David Ortiz would take Ted Williams over Babe Ruth if he had to choose

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The Splendid Splinter or the Great Bambino? Big Papi shares his pick originally appeared on NBC Sports Boston

Talk about a question with no wrong answer: Ted Williams or Babe Ruth?

The question was posed to Boston Red Sox legend David Ortiz earlier this week at the Baseball Hall of Fame in Cooperstown, New York, where he's set to become enshrined himself this summer.

If Big Papi had to choose between two of the greatest hitters of the 20th century, he'd go with the player who also has his number retired along a façade in right field at Fenway Park in Williams, according to Ian Browne of MLB.com.

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"To go to war a couple of times and be out there for a couple of years and come back and rake, that isn't human," Ortiz said while on an official tour of the Hall. "I don't care what anybody says. You get out of the game like that under those conditions and come back, basically just [play baseball] like it was normal, he was a unique human being."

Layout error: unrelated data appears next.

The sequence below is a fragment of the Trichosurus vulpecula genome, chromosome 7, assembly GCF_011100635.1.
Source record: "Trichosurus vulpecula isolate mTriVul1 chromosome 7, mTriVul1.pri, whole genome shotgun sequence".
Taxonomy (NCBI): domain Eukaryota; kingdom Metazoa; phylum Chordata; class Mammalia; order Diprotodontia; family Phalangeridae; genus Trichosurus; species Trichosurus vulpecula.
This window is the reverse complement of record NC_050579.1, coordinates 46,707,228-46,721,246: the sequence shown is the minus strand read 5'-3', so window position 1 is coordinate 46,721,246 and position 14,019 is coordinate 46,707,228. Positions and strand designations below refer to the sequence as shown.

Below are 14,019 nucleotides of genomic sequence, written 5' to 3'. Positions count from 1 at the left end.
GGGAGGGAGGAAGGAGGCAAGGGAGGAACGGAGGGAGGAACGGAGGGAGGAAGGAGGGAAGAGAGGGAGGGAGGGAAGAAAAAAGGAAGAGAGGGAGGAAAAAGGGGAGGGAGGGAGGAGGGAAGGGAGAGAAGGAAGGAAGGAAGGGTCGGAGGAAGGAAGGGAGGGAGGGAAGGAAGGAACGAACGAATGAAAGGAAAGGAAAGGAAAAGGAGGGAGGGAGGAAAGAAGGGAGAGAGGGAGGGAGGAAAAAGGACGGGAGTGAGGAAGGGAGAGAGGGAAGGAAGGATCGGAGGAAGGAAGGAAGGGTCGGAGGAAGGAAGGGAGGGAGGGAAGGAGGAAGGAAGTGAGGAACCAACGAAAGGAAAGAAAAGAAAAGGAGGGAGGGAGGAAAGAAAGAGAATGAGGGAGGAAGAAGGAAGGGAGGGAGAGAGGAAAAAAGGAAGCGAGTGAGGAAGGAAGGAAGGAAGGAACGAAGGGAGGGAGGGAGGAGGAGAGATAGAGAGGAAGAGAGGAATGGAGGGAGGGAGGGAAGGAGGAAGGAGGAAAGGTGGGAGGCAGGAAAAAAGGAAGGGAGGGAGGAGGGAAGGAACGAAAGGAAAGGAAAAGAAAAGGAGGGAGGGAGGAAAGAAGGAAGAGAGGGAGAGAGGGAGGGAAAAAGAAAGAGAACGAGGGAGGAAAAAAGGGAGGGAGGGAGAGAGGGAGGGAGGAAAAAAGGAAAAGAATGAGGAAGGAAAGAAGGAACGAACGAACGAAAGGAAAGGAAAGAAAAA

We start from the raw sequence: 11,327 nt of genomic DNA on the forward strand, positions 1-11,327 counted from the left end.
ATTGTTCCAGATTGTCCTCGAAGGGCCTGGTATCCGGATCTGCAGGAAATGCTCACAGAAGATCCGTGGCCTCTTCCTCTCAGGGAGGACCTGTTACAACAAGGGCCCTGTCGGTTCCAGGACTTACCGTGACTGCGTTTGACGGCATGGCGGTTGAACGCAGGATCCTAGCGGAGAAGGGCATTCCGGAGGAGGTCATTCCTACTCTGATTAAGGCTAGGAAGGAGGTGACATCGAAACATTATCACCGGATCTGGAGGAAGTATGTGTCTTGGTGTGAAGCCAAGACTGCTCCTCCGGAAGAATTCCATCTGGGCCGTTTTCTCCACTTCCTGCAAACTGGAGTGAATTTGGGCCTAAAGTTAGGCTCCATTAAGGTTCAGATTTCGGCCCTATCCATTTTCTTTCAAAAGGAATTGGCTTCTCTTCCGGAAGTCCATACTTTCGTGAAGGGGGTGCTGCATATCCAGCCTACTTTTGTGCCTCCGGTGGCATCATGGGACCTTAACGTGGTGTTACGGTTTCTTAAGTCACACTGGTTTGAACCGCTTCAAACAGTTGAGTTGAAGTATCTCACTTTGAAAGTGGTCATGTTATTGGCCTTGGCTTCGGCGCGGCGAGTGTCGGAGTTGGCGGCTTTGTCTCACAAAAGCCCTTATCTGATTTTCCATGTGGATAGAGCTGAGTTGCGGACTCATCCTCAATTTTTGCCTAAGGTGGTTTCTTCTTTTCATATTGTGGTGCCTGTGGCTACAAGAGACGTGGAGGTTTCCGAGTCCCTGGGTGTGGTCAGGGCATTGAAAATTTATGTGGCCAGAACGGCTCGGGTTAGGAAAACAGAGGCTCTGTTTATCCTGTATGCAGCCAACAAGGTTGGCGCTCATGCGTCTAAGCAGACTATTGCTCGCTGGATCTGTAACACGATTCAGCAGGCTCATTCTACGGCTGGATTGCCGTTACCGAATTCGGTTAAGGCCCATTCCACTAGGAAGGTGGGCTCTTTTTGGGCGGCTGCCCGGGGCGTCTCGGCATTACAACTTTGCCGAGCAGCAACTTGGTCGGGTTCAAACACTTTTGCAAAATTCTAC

Williams, who remains the all-time leader in on-base percentage (.482), missed three full seasons from 1943-45 while serving in World War II -- his age 24-26 seasons -- and played in only 43 games over the 1952 and '53 seasons due to service in the Korean War.

Williams still managed 2,654 hits over a 19-year big league career in Boston, where he's the franchise leader with 521 home runs -- Ortiz is second, with 483 -- and remains the last Major League player to hit .400 in a full season, when he hit .406 in 1941.

"I would love to know what was going through his mind coming back and playing the game," Ortiz said.

Ruth, of course, spent his first six seasons with the Red Sox before his contract was sold to the New York Yankees following the 1919 season, going on to hit 659 of his 714 career homers in The Bronx and winning four more World Series titles. The Great Bambino remains the all-time leader in slugging percentage (.690) and OPS (1.164), nearly 90 years after he last played a game.

During Ortiz's visit to Cooperstown, he was able to grab hold of the bat used by Williams in his final at-bat in the majors, in which he hit a home run against the Baltimore Orioles at Fenway Park on Sept. 28, 1960.